Potato (Solanum tuberosum L.) is an important agricultural crop in Turkey, with 150,000 ha and a production of about 4 million tons per year. There are numerous pathogens that limit potato production. In 2011, a new disease was observed on the potato cultivar Ramos in Erzincan Province in Turkey. Disease symptoms were similar to pink rot. Infected tubers had a rubbery texture and when cut, infected areas were cream colored. When the infected area was exposed to air for 10 min, the color turned to salmon pink and after 15 to 20 min it turned black. A funguslike organism was isolated from diseased tubers on carrot agar. The colonies were uniform and there were no petaloid patterns. Soil extract solution was prepared using 1,000 ml of distilled water and 15 g of field soil according to Jeffers and Aldwinckle (2) and used for sporangia production. Agar discs from 5-day-old colonies were placed in soil extract solution and incubated under continuous fluorescent light at room temperature. Sporangia began forming after 24 h and were abundant after 48 h. Oogonia were not observed on corn meal agar plates supplemented by beta-cytosterol. Sporangia were nonpapillate and noncaducous, mostly ovoid, but some were obpyriform. The mean size of the sporangia was 43 ± 4 × 30 ± 2 μm. The Oomycete was identified as Phytophthora cryptogea Pethybr. & Laff., according to its morphological characters (1). Isolate identity was confirmed by sequence analysis of the ribosomal DNA internal transcribed spacer using primers ITS1 and ITS4. The ITS sequence was a 99% match to P. cryptogea strains (GenBank Accession Nos. AF087475.1, AF228101.1, GU111626.1, AY995400.1, GU111624.1, AY995400.1, and GU111624.1). The isolate from Turkey was deposited in GenBank as Accession No. JQ071495. Pathogenicity tests were conducted on potato tubers (cv. Ramos). Tubers were surface disinfected with 0.5% NaOCl for 5 min., then washed twice with sterile water. When dried, 20 tubers were wounded with a shallow cut made parallel to the surface by a sterile knife. An agar disc from a 1-week-old colony was placed on the artificial wound on each of 10 potatoes. For controls, agar discs without fungal mycelia were placed on the wounds of the other 10 potatoes. Each inoculated and uninoculated potato was incubated for 5 days at 24°C in the dark and in separate plastic cups containing moistened filter paper at the bottom. Tubers were then cut open and examined for disease. Cream colored lesions were first observed; after 10 min lesions turned salmon pink and after 20 min they turned black. Cream colored lesions were not observed inside uninoculated potatoes. To the best of our knowledge, this is the first report of P. cryptogea causing pink rot of potato in Turkey. Pink rot disease of potato is commonly caused by P. erytroseptica, but P. cryptogea can cause similar symptoms (3) and severe tuber rot. This pathogen could cause important losses of potato in Turkey, especially during storage of tubers.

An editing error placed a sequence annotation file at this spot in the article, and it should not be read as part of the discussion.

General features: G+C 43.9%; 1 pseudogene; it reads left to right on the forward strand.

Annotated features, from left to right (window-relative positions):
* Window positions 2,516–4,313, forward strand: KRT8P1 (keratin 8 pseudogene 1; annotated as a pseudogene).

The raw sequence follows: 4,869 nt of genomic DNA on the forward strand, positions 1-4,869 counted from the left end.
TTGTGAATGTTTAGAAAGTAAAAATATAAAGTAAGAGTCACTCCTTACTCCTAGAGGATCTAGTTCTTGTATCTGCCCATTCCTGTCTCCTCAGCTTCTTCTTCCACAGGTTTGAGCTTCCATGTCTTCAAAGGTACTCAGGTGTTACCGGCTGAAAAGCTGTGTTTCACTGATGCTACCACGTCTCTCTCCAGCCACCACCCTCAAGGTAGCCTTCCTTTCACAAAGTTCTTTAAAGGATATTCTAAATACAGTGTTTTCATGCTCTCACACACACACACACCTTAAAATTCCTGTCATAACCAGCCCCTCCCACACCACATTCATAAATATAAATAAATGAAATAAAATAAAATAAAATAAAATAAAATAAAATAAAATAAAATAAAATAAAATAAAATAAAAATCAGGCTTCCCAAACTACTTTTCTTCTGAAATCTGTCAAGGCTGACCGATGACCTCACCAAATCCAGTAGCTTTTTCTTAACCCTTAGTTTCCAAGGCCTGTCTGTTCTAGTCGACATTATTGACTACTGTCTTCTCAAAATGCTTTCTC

References: (1) M. E. Gallegly and C. Hong, Phytophthora: Identifying Species by Morphology and DNA Fingerprints. APS Press, St. Paul, MN, 2008. (2) S. N. Jeffers and H. S. Aldwinckle, Phytopathology 77:1475, 1987. (3) E. C. Rowe and A. F. Schimitthenner, Plant Dis. Rep. 61:807, 1977.